Spring is here and the school year is finally winding down. Summer is just around the corner, and for many kids this is a fun time of year – a time to enjoy the nicer weather, look forward to summer vacations, and wrap up a successful academic year. However, for many families, this time of year can be a real struggle. For students who have learning disabilities or emotional challenges, the end of the school year is a time when there is almost no gas left in the tank – low motivation, exhaustion, and the pile-up effect of disorganization and stress over the course of the year.
In my work providing teen therapy in Washington D.C. and Bethesda, MD, I see a lot of students who struggle with mood, anxiety, ADHD, learning issues, and executive functioning deficits. The final weeks of school are not a triumphant sprint to the finish line for these kids– it’s more like a slow, grueling push to complete the year with every last internal resource and external support available. If this sounds like your son or daughter, here are some strategies for managing the end of the school year :
1. Help them get organized
If you have a child with ADHD or executive functioning issues, organization is already a big challenge for them, and by the end of the school year they are probably doing worse rather than better on this front because they are running out of steam. If your child is feeling overwhelmed emotionally at the end of the school year, then this impairs their ability to organize and plan out their time. Sit down together at least a couple times a week to look at their calendar: make sure that due dates for final projects are clearly marked. Block off study time for preparing for exams. Go through backpacks together and make sure that work has been handed in – they might not need this help all year long, but they might be relieved to have the help at this point.
2. Focus on one day at a time and one task at a time
The end of the school year comes with a lot of big tests, papers, and projects. When tasks are this many, this big, and this long-term, it can be totally overwhelming and cause someone to mentally shut down – procrastination can easily become the main coping method at this point in the year. Encourage your kids to break down their tasks rather than breaking down internally. Make checklists and cross things off as they get done. Remind your kids to focus on one thing at a time and take one day at a time. Ask specific questions like, “What do you need to do as the first step to get this project started?” and encouraging completing one subject at a time with limited distractions. If you see a melt-down coming when you start talking about exams, ask “What can you do right now for 15 minutes that will help you be more prepared?” Focusing on the here and now helps to manage anxiety.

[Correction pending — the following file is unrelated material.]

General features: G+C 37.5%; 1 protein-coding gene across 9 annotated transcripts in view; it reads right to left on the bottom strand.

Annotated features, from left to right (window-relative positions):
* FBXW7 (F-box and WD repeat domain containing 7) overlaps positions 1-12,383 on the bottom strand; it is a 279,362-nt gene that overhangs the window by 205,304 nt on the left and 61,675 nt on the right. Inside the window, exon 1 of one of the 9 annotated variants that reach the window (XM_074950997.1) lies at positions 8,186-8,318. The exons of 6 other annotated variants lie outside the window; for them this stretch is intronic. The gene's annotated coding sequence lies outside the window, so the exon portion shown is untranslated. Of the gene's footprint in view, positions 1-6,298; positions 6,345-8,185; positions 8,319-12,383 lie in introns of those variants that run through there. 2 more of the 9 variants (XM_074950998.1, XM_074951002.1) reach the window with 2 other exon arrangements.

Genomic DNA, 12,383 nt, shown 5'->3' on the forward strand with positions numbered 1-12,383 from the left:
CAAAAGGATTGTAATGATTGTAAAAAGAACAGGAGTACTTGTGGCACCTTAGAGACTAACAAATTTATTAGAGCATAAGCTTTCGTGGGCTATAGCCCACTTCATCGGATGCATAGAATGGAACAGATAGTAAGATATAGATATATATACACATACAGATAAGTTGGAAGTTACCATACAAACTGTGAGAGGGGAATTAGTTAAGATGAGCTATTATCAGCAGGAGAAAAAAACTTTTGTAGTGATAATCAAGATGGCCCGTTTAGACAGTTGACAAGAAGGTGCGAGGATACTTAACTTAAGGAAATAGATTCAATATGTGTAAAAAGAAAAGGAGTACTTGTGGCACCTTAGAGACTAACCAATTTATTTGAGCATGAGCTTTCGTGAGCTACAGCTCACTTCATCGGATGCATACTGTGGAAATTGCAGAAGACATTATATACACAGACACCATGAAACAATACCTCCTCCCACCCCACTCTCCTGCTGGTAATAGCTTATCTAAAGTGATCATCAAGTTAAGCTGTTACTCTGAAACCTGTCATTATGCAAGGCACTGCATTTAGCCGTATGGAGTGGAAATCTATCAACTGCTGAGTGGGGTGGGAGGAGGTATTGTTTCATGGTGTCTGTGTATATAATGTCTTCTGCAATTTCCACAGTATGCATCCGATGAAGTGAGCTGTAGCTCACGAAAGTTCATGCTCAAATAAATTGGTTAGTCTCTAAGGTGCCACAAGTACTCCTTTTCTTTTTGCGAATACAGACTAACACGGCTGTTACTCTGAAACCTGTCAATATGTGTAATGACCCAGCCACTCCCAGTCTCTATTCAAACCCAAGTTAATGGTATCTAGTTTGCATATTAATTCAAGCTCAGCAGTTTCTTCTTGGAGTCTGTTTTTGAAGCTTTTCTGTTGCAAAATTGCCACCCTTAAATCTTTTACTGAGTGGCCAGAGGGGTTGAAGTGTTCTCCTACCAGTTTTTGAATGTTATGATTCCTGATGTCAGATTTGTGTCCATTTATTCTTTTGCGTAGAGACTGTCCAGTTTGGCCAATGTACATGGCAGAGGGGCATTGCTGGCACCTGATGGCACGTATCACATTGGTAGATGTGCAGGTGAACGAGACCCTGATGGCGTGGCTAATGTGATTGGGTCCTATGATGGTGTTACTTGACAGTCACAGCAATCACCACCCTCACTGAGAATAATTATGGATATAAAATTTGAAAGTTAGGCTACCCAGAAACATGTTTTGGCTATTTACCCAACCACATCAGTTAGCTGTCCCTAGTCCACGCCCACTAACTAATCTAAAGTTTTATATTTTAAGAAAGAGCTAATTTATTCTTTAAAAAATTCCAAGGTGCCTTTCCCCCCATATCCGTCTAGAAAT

3. Plan (time-limited) breaks for relaxation
Anxious students tend to overwork themselves and forget to take breaks, while procrastinators spend long blocks of time to watch tv/socialize/use social media while they put off work until the last minute. Neither of these approaches is healthy! Encourage spending a dedicated amount of time on school work with intermittent breaks which should include some kind of relaxation strategy. Self-care and relaxation is important for lowering stress and making the time spent on work more productive. Taking a walk outside, doing a 5-minute guided meditation or a yoga routine, or doing an art activity are great ways to take a break that is mindful and soothing.
4. Engage supports
Identify what the challenges are and figure out what supports are needed. Maybe the above advice is enough help – but if you have a kid who is having emotional meltdowns, failing to turn in work, or the conflict at home is escalating, you should look into additional supports. If your child is resistant to your help on homework but they are struggling, look into getting a tutor or a homework coach, even if it is just for 4th quarter. If the emotional intensity of their stress seems out of proportion, check in with their school counselor for support or consider having them see a therapist to learn coping strategies. Depending on your child’s age and learning needs, it might also make sense to touch base with their teachers to communicate about the challenges your child is having and get extra help or accommodations.
Think about what approaches will be most effective for communicating and engaging your child in all of these strategies – using these plus outside supports can help students get through a very stressful time. The good news is, summer is just around the corner!